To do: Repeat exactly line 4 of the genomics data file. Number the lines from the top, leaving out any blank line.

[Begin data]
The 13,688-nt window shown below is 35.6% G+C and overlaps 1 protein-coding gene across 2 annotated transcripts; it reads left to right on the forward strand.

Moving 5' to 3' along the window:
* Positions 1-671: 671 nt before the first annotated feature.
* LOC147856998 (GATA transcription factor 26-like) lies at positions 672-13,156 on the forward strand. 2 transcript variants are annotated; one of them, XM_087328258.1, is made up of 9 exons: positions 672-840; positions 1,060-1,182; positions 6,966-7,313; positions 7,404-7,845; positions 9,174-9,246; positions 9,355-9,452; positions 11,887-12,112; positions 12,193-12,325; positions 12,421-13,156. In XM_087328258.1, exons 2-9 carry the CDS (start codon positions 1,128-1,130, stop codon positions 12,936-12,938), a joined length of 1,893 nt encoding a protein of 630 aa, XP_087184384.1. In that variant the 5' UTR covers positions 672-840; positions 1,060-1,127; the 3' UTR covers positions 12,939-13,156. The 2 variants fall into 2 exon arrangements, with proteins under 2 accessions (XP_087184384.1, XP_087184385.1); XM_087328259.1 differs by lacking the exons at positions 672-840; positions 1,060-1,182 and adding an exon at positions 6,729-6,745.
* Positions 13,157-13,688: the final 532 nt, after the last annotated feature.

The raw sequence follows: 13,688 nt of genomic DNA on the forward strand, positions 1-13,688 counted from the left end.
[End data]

* LOC147856998 (GATA transcription factor 26-like) lies at positions 672-13,156 on the forward strand. 2 transcript variants are annotated; one of them, XM_087328258.1, is made up of 9 exons: positions 672-840; positions 1,060-1,182; positions 6,966-7,313; positions 7,404-7,845; positions 9,174-9,246; positions 9,355-9,452; positions 11,887-12,112; positions 12,193-12,325; positions 12,421-13,156. In XM_087328258.1, exons 2-9 carry the CDS (start codon positions 1,128-1,130, stop codon positions 12,936-12,938), a joined length of 1,893 nt encoding a protein of 630 aa, XP_087184384.1. In that variant the 5' UTR covers positions 672-840; positions 1,060-1,127; the 3' UTR covers positions 12,939-13,156. The 2 variants fall into 2 exon arrangements, with proteins under 2 accessions (XP_087184384.1, XP_087184385.1); XM_087328259.1 differs by lacking the exons at positions 672-840; positions 1,060-1,182 and adding an exon at positions 6,729-6,745.